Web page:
The Government Accountability Office has released a new study that shows most firearms recovered in drug violence in Mexico come from the United States, mostly from the Southwest border states of Texas, California and Arizona.
The study, reviewed by The Wall Street Journal, also shows the number of drug-related murders more than doubled last year, from 2,700 in 2007 to more than 6,200 in 2008.
"The availability of firearms illegally flowing from the United States into Mexico has armed and emboldened a dangerous criminal element in Mexico, and it has made the job of drug cartels easier," Rep. Eliot L. Engel, D- N.Y., chairman of the House Foreign Affairs Subcommittee on the Western Hemisphere, said.
"It is simply unacceptable that the United States not only consumes the majority of the drugs flowing from Mexico, but also arms the very cartels that contribute to the daily violence that is devastating Mexico."
Engel and the subcommittee will hold a hearing on arms trafficking today on Capitol Hill and will cite the GAO findings in the hope to enact tougher U.S. gun laws and help restrict arms smuggling, The Journal reports.
Critics of the report, including the National Shooting Sports Foundation, the trade association for the firearms industry, and other gun groups, say the GAO report is misleading on Mexico violence and U.S. guns. They challenge the findings citing incomplete data from the Bureau of Alcohol, Tobacco, Firearms and Explosives.
Of the almost 30,000 weapons seized by Mexican law enforcement in 2008, only 7,200 were submitted to the bureau for tracing, the report shows. The study cites bureaucratic problems in Mexico that reduce the number of weapons submitted to the U.S. for electronic tracing, which skews the results.
In addition, CNSNews.com reported in April 2 that, “according to an ATF spokesperson, the bureau does not actually count, acquire, inspect and warehouse the weapons confiscated in Mexico, but relies on the Mexican government to submit information on the guns such as the serial number, make, and model for e-tracing.”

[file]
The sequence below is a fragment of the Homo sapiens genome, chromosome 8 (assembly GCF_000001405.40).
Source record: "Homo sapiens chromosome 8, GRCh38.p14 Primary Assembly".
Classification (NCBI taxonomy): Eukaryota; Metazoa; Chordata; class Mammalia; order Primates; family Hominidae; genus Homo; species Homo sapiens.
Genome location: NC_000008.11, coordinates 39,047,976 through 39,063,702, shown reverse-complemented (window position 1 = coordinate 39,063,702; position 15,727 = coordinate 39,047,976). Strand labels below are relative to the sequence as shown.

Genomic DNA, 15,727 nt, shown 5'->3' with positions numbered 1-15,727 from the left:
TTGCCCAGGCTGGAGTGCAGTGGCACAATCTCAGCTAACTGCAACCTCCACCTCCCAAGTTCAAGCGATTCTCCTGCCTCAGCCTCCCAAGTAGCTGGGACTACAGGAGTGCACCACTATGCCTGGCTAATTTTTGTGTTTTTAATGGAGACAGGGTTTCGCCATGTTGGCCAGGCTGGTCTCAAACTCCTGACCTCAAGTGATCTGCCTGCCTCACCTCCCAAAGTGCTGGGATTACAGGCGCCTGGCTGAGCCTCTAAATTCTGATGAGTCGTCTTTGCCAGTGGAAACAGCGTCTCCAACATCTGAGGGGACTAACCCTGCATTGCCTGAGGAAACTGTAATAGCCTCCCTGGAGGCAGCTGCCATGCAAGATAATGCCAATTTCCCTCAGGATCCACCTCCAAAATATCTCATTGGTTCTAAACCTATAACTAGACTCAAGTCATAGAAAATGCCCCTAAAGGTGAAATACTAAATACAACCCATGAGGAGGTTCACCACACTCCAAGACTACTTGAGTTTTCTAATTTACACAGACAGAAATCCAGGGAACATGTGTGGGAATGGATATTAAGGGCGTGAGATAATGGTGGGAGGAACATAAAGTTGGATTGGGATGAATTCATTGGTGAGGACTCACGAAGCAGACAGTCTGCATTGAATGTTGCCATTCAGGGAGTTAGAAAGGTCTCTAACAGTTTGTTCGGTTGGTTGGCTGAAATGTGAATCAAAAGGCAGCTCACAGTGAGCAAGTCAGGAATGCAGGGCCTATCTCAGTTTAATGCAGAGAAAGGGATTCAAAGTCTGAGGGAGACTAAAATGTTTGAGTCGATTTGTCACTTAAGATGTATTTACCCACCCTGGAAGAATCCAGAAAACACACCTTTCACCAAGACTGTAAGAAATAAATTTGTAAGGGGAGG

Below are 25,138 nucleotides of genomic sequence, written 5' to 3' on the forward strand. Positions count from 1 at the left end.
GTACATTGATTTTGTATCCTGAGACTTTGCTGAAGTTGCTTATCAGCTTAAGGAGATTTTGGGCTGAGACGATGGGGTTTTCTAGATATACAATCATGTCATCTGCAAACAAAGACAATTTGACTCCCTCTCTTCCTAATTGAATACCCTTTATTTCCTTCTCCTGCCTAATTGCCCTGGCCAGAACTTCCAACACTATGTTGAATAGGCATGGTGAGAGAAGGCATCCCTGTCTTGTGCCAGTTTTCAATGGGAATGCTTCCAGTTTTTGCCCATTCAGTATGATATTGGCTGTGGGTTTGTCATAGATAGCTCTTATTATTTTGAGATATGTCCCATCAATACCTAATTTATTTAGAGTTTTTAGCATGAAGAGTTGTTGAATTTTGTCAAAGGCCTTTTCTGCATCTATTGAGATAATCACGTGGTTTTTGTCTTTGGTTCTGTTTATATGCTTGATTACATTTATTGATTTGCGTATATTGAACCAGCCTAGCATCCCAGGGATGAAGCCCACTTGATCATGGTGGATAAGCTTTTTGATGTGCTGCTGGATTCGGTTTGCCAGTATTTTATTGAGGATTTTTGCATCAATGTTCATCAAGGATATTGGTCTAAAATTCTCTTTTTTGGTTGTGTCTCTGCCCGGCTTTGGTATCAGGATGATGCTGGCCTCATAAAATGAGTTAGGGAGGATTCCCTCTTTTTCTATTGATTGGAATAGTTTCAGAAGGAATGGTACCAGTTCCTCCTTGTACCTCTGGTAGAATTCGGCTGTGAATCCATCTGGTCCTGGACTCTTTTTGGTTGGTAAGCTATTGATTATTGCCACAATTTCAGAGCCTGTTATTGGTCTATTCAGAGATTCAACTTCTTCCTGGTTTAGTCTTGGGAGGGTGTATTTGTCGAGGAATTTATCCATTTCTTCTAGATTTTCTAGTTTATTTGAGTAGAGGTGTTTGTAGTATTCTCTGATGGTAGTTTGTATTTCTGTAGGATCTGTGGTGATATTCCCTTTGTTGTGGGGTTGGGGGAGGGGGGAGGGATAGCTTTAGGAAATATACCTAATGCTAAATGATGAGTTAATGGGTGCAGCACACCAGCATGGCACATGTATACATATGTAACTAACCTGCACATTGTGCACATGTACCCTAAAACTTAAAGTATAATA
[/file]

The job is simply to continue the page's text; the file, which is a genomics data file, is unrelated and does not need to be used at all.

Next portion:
The lack of a coherent anti-arms-trafficking strategy, as well as turf battles among agencies charged with enforcing laws and government policy on the issue, are among the problems GAO investigators had compiling data for the report, NSSF reports.
“Although it’s understandable that Mexican authorities and sympathetic American agencies are frustrated with cartel-related violence, it is wrong for anyone to blame the Second Amendment and America’s firearms industry for those problems,” a spokesman for NSSF wrote in a blog on OpposingViews.com.
“Some 29,000 firearms were recovered in Mexico last year, of which approximately 5,000 were traced to U.S. sources. That means more than 80 percent of the firearms recovered in Mexico were not traced to the United States. Furthermore, according to the ATF, those firearms traced were originally sold at retail not recently, but on average 14 years earlier. This is completely inconsistent with any notion that a flood of newly purchased firearms are being illegally smuggled over the border into Mexico. And let's not forget, no retail firearms sale can be made in the U.S. until after a criminal background check on the purchaser has been completed.”
Gun rights expert John Snyder told NewsWithViews.com: "[This report may be] used in a phony attempt to show that the ban is needed. It even may be used as part of an outrageous attempt to argue that Americans have to give up some of their Second Amendment rights to an international authority so that international trafficking in firearms can be properly and efficiently regulated,” he said, fearing the Obama Administration will use the report to justify a ban on guns.
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